The libertarian in me has never been a big fan of “the war on drugs” or criminalized prostitution, but I never lost sleep over the issues. And the people who got arrested knew those things were against the law when they broke it.
But also, as a cop, I saw firsthand the violence and ancillary crime associated with both activities. For Marilyn Mosby to disparage “law and order” betrays her corrupt view of enforcing the law by ignoring the Maryland State Constitution. The American Thinker recently described her as, “the incompetent state’s attorney who tried to railroad six Baltimore cops in the death of Freddie Gray….”
So, why shouldn’t we treat this infamous Baltimore “leader’s” comments about the “success” of her previous non-enforcement efforts with suspicion? According to the Washington Post, “Federal prosecutors have opened a criminal investigation into Baltimore City Council President Nick Mosby and State’s Attorney Marilyn Mosby….” The report lists a mountain of corruption for which the FBI and IRS are investigating them.
A quick word on “non-violent” crimes. Theft is a non-violent crime. After all, as leftists like to say, “it’s only property; it can be replaced.” A cavalier attitude—made often during leftist rioting—when it’s not your property. A person’s property isn’t just a thing. Todd Herman, a guest host on the Rush Limbaugh show, recently reminded me of what the late Peter Weissbach, a libertarian radio talk show host in Seattle used to say about a person’s property.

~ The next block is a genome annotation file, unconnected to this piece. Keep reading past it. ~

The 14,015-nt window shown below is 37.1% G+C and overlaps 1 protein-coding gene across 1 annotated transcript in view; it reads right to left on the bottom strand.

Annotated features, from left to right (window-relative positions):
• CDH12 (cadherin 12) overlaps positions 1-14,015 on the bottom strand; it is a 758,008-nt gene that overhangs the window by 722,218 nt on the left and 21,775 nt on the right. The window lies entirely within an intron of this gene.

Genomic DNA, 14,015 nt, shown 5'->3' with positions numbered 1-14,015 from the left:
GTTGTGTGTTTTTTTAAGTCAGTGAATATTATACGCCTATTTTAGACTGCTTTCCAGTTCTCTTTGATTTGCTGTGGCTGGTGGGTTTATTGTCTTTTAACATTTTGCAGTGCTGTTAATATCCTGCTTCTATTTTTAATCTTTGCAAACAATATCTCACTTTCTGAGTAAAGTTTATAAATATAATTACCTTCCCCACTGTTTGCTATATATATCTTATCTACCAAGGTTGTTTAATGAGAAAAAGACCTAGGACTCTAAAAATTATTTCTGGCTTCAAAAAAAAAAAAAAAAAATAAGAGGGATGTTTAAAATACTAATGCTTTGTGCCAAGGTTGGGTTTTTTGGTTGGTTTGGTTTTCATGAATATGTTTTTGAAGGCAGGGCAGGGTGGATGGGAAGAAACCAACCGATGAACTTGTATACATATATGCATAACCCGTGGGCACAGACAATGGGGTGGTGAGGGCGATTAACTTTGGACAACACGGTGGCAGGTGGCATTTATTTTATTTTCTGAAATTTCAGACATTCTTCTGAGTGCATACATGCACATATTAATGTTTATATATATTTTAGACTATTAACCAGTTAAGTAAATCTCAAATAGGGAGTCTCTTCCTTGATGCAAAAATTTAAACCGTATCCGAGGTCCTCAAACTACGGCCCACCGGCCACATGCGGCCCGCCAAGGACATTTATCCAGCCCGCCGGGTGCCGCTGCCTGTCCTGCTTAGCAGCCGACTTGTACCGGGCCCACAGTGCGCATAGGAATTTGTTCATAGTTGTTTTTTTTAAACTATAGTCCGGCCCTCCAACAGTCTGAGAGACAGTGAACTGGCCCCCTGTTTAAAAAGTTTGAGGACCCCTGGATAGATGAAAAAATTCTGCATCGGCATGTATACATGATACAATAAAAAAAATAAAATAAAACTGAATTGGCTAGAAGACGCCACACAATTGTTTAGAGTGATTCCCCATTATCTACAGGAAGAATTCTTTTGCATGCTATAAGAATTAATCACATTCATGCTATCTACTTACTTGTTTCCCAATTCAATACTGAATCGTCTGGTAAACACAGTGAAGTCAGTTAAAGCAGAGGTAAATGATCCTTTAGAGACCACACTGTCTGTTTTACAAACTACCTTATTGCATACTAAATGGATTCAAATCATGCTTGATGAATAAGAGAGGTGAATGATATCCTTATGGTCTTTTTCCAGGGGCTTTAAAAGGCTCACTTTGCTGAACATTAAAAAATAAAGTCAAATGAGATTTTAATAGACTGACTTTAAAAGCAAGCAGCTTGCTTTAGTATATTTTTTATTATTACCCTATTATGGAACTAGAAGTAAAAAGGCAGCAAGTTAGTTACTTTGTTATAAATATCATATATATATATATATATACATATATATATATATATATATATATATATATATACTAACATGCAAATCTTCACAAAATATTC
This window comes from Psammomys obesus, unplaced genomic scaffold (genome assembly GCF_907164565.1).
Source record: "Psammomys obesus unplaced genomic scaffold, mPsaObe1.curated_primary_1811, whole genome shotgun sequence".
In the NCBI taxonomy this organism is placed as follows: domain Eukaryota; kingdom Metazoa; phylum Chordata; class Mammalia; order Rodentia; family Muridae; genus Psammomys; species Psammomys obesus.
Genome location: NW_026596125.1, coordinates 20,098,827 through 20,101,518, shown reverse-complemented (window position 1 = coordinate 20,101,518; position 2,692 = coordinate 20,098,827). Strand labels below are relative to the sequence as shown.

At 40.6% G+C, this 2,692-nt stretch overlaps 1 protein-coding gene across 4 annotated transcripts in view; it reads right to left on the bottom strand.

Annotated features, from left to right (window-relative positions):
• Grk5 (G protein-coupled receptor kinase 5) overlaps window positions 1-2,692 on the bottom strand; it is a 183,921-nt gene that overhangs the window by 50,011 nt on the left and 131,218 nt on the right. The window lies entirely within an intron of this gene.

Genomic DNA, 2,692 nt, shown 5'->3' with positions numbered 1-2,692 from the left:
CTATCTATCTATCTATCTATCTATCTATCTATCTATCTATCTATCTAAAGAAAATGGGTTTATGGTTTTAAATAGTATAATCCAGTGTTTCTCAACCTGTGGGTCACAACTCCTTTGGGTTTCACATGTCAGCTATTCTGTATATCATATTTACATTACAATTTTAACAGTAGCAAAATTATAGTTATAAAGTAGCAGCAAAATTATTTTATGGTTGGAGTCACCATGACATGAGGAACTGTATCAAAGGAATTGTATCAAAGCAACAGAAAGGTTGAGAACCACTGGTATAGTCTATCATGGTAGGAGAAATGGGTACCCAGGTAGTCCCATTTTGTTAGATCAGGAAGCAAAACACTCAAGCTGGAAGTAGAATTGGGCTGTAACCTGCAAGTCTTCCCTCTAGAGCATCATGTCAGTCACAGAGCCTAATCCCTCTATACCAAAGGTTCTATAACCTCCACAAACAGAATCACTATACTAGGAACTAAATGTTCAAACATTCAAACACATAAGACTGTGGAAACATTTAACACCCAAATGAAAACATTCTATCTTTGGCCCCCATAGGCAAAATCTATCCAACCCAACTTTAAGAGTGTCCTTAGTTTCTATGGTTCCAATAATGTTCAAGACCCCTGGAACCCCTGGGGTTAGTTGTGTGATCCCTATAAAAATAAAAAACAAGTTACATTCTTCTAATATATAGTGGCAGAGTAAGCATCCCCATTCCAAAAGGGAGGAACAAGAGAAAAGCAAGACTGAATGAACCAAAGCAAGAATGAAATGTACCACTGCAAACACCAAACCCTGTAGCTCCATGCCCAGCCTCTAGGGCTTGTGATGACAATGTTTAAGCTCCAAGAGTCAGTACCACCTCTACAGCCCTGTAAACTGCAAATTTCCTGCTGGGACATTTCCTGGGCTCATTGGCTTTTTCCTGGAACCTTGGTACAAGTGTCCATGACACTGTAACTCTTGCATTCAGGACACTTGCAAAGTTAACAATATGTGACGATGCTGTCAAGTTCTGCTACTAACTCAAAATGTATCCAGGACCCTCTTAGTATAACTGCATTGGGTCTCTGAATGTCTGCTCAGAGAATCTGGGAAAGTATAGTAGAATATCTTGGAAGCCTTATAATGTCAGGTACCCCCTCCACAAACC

Weissbach spoke of property as reflected as a portion of a person’s life’s energy. Weissbach often reminded his audience that you have only a limited time on earth and that each moment is a portion of your life’s energy. Once spent, you will not get it back. If you work so many hours, days, years, etc. to purchase something of meaning and value to you, that something’s meaning and value reflect the life’s energy you spent to acquire it.
So, that item leftists believe is so easily replaced can have a significant meaning to its owner. For people like Mosby to belittle a person’s property by not enforcing some property crimes is the height of elitism. When someone steals even an item of little intrinsic value, it generally, reflects an expenditure of the owner’s finite life’s energy. The thief disrespects not only the concept of the rule of law but also of his or her victim’s limited life’s energy.
But that’s what the left wants. They want to diminish property rights by demeaning property ownership by not enforcing crimes committed by stealing, damaging, or trespassing on private property. If you have someone on your property you don’t want there, you have a right to tell them to leave and if they don’t, to call the police.
But, in Mosby’s world, what is the property owner supposed to do if the person won’t leave? Property owners pay taxes for police protection, but people like Mosby aren’t interested in your protection. What happens in real life? If the trespasser gets fed up with the owner telling him to leave, he may assault him. And only if the assault is significant might Mosby prosecute the offender. If the assault is minor, I highly doubt Mosby would prosecute a misdemeanor assault stemming from one of her selected “low-level” crimes.
From March 2020 to March 2021 “Mosby’s office dismissed 1,423 pending cases and dismissed 1,415 warrants related to these offenses….” Regardless of where you stand on a particular illegal behavior, in those pending cases, those arrested knew they were breaking the law. And the folks with warrants got those warrants because they intentionally failed to show up for their court dates after previously breaking the law. Isn’t Mosby just encouraging lawlessness?